Here both G1 and G2 are CFL. So intersection of two CFLs are not closed.. therefore it is not a CFL but every** regular **language is a CFL. so how come it is regular language?? Anyone please explain this

35 votes

Consider the context-free grammars over the alphabet $\left \{ a, b, c \right \}$ given below. $S$ and $T$ are non-terminals.

$G_{1}:S\rightarrow aSb \mid T, T \rightarrow cT \mid \epsilon$

$G_{2}:S\rightarrow bSa \mid T, T \rightarrow cT \mid \epsilon$

The language $L\left ( G_{1} \right )\cap L(G_{2})$ is

- Finite
- Not finite but regular
- Context-Free but not regular
- Recursive but not context-free

0

** regular **language is a CFL. so how come it is regular language?? Anyone please explain this

2

@neenavath sindhu

CFL is not closed under intersection means that intersection of 2 CFL's **MAY or MAY NOT BE **CFL. It does not necessarily means that intersection of 2 cfl can never be a cfl..

But when we say closed under something, like CFL is closed under union then we mean that **UNION OF ALL CFL SHOULD BE CFL.**

53 votes

Best answer

17 votes

$L(G1)=a^{n}c^{*}b^{n} |n\geq 0$

$L(G2)=b^{n}c^{*}a^{n} |n\geq 0$

$L(G1)\cap L(G2)=c^{*} $ which is not finite but regular.

$L(G2)=b^{n}c^{*}a^{n} |n\geq 0$

$L(G1)\cap L(G2)=c^{*} $ which is not finite but regular.

12 votes

(B)

L1 is $a^n b^n c^m$

L2 is $b^na^n c^m$

The intersection is possible only when $n = 0$ in both the cases and $m$ is equal. This gives a regular infinite language.

L1 is $a^n b^n c^m$

L2 is $b^na^n c^m$

The intersection is possible only when $n = 0$ in both the cases and $m$ is equal. This gives a regular infinite language.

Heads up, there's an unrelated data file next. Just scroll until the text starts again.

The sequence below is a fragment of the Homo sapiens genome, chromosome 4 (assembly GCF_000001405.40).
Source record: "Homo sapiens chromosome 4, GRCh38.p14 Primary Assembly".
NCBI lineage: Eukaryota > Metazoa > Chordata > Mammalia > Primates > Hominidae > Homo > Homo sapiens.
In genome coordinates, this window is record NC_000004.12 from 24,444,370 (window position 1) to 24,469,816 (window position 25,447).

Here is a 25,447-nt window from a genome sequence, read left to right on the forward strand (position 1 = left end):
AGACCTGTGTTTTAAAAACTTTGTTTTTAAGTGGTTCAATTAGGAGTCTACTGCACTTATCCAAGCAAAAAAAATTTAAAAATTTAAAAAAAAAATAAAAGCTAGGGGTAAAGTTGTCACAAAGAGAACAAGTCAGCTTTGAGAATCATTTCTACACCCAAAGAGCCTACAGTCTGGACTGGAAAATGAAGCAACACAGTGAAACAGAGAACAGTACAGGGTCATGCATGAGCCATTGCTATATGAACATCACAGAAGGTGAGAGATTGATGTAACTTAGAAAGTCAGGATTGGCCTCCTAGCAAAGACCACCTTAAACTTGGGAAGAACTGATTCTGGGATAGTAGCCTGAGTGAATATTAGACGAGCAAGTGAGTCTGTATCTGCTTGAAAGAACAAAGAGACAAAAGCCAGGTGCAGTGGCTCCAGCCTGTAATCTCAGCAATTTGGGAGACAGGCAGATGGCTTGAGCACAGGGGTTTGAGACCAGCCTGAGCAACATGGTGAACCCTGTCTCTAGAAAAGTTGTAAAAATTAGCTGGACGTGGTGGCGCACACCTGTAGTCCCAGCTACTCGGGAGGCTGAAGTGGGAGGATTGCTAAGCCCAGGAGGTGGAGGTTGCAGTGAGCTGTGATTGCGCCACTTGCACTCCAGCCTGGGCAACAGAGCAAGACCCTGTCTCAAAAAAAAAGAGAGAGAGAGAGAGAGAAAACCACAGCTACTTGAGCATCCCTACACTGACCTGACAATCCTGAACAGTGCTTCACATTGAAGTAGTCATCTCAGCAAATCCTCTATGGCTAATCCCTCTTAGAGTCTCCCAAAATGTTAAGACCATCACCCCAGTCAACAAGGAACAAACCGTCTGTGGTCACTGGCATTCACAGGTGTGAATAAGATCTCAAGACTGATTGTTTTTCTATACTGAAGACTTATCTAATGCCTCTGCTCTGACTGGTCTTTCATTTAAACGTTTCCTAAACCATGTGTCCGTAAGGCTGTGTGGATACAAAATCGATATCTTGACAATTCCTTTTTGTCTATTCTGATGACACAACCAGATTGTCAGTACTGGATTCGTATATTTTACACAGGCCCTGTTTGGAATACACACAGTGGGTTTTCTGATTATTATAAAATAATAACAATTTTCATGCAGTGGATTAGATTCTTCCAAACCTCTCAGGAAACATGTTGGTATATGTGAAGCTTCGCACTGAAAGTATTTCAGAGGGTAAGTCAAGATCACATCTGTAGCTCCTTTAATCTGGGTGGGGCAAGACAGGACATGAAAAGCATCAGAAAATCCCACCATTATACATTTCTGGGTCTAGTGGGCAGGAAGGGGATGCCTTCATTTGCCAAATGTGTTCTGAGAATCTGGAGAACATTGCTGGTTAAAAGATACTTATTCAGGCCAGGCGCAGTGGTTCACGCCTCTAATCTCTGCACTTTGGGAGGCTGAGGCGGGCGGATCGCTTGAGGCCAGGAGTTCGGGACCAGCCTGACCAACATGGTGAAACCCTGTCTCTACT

12 votes

**Answer: Option (B)**

*We can also solve this Question by observing the productions given.*

*Here there is common production *

T -> cT |

**What that represents! That generates Language with Regular Expression **

6 votes

**Answer: Option (B)**

*We can also solve this Question by observing the productions given.*

*Here there is common production *

*G: S -> T
T -> cT | *

**What that represents ! That geneates Language with Regular Expression**

5 votes

g1 intersection g2 = phi , here so it is regular

hence finite

but here t-> ct /epsilon which is comman in both so

it is not finite but regular

corret ans is B

hence finite

but here t-> ct /epsilon which is comman in both so

it is not finite but regular

corret ans is B

5 votes

no need to to think much straight forward question is given

G1: starting with a and ending with b (compulsory conditon) or contains infinite c

G2: starting with b and ending with a (compulsory condition) or contains infinite c

so both are intersection will give 0 strings because if string is starting from 'a' than how it can start form b

and second half part where c is infinite and regular **so option B**